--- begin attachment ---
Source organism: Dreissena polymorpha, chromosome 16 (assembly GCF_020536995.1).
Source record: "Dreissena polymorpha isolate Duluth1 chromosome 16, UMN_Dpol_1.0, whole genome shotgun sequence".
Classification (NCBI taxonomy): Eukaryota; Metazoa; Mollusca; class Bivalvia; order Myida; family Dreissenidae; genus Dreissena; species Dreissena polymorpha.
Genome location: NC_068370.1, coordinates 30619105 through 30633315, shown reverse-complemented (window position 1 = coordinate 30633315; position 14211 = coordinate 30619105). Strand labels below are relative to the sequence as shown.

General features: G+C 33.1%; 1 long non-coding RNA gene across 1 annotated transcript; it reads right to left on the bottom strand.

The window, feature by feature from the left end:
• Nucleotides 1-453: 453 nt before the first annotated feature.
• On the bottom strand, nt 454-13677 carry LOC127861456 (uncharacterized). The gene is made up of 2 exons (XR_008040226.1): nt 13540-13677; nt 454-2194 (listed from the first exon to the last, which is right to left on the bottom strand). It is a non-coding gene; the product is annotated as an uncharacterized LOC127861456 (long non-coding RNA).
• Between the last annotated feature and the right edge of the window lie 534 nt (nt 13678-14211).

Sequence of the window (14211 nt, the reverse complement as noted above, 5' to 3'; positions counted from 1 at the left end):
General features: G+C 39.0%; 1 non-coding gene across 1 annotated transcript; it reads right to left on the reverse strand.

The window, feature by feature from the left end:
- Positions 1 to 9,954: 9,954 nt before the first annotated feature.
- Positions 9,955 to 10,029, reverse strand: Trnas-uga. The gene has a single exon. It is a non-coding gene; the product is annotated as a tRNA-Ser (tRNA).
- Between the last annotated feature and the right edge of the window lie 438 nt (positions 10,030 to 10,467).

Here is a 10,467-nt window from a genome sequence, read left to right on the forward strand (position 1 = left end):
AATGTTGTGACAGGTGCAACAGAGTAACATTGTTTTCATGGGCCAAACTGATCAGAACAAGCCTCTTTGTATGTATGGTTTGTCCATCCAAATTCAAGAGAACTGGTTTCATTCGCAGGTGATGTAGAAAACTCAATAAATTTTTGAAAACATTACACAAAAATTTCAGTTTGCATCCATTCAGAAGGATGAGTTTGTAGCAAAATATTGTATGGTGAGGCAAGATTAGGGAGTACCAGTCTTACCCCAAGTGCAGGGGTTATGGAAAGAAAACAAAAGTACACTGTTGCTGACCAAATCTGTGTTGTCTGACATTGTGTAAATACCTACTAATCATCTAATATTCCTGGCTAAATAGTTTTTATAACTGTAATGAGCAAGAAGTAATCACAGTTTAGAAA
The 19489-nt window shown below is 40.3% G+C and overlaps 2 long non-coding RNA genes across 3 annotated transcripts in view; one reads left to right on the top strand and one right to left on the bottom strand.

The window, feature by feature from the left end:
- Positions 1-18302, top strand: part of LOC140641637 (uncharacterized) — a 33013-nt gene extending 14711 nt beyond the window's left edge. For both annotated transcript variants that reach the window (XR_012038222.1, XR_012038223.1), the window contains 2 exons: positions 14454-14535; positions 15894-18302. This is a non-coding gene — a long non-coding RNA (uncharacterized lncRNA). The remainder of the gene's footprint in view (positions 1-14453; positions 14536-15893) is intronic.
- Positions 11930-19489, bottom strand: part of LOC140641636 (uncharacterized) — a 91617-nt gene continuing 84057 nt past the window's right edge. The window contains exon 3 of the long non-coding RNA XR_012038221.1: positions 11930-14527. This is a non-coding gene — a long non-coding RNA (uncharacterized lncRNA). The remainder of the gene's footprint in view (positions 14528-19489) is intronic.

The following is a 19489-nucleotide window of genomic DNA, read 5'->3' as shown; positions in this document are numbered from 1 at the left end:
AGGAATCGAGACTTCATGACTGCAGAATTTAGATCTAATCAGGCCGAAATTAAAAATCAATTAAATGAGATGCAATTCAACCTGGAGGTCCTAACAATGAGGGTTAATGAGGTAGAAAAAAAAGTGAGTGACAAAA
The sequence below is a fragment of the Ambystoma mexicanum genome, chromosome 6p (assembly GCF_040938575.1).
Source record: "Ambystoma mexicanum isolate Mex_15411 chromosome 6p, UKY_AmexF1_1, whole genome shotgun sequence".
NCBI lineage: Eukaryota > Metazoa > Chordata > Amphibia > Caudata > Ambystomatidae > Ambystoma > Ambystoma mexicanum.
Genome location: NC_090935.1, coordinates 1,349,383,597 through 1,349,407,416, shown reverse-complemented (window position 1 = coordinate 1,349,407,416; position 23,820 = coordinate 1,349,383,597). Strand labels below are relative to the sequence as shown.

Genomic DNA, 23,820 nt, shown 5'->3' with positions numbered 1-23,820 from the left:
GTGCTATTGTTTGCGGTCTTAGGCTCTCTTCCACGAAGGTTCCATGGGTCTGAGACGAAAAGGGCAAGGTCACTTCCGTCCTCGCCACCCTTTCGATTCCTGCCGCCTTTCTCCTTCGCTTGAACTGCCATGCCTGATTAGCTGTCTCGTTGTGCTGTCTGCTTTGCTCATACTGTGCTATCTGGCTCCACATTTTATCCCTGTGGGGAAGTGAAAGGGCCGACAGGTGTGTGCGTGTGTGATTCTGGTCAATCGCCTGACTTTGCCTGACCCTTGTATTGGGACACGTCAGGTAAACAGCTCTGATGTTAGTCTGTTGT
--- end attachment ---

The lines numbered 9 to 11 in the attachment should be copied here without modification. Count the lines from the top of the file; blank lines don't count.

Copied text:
• Between the last annotated feature and the right edge of the window lie 534 nt (nt 13678-14211).

Sequence of the window (14211 nt, the reverse complement as noted above, 5' to 3'; positions counted from 1 at the left end):
General features: G+C 39.0%; 1 non-coding gene across 1 annotated transcript; it reads right to left on the reverse strand.